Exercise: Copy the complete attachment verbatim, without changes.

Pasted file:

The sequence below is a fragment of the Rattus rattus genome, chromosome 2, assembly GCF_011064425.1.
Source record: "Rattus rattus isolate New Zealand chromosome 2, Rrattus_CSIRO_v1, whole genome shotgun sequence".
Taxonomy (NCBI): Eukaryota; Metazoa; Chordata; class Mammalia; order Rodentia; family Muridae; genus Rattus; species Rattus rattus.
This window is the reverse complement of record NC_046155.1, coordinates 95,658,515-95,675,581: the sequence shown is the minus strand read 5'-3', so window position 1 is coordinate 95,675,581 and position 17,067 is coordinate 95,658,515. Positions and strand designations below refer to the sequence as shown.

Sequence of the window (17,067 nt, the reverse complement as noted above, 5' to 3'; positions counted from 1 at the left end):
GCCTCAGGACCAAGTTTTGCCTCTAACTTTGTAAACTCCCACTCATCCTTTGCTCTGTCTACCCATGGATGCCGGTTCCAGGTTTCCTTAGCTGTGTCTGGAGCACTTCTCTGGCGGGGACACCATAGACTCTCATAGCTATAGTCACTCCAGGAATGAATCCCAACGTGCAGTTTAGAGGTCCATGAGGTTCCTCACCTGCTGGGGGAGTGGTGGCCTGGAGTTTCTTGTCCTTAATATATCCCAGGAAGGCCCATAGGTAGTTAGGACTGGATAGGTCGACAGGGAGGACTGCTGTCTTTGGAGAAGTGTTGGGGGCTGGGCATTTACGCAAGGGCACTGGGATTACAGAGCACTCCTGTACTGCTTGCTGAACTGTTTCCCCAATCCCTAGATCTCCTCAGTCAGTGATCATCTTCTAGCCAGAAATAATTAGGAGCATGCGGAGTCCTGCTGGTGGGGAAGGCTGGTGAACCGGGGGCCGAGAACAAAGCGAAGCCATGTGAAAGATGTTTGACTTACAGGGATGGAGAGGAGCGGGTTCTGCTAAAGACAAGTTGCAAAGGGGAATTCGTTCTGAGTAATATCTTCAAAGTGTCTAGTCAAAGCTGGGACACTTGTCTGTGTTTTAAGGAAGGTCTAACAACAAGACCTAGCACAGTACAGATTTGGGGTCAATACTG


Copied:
The sequence below is a fragment of the Rattus rattus genome, chromosome 2, assembly GCF_011064425.1.
Source record: "Rattus rattus isolate New Zealand chromosome 2, Rrattus_CSIRO_v1, whole genome shotgun sequence".
Taxonomy (NCBI): Eukaryota; Metazoa; Chordata; class Mammalia; order Rodentia; family Muridae; genus Rattus; species Rattus rattus.
This window is the reverse complement of record NC_046155.1, coordinates 95,658,515-95,675,581: the sequence shown is the minus strand read 5'-3', so window position 1 is coordinate 95,675,581 and position 17,067 is coordinate 95,658,515. Positions and strand designations below refer to the sequence as shown.

Sequence of the window (17,067 nt, the reverse complement as noted above, 5' to 3'; positions counted from 1 at the left end):
GCCTCAGGACCAAGTTTTGCCTCTAACTTTGTAAACTCCCACTCATCCTTTGCTCTGTCTACCCATGGATGCCGGTTCCAGGTTTCCTTAGCTGTGTCTGGAGCACTTCTCTGGCGGGGACACCATAGACTCTCATAGCTATAGTCACTCCAGGAATGAATCCCAACGTGCAGTTTAGAGGTCCATGAGGTTCCTCACCTGCTGGGGGAGTGGTGGCCTGGAGTTTCTTGTCCTTAATATATCCCAGGAAGGCCCATAGGTAGTTAGGACTGGATAGGTCGACAGGGAGGACTGCTGTCTTTGGAGAAGTGTTGGGGGCTGGGCATTTACGCAAGGGCACTGGGATTACAGAGCACTCCTGTACTGCTTGCTGAACTGTTTCCCCAATCCCTAGATCTCCTCAGTCAGTGATCATCTTCTAGCCAGAAATAATTAGGAGCATGCGGAGTCCTGCTGGTGGGGAAGGCTGGTGAACCGGGGGCCGAGAACAAAGCGAAGCCATGTGAAAGATGTTTGACTTACAGGGATGGAGAGGAGCGGGTTCTGCTAAAGACAAGTTGCAAAGGGGAATTCGTTCTGAGTAATATCTTCAAAGTGTCTAGTCAAAGCTGGGACACTTGTCTGTGTTTTAAGGAAGGTCTAACAACAAGACCTAGCACAGTACAGATTTGGGGTCAATACTG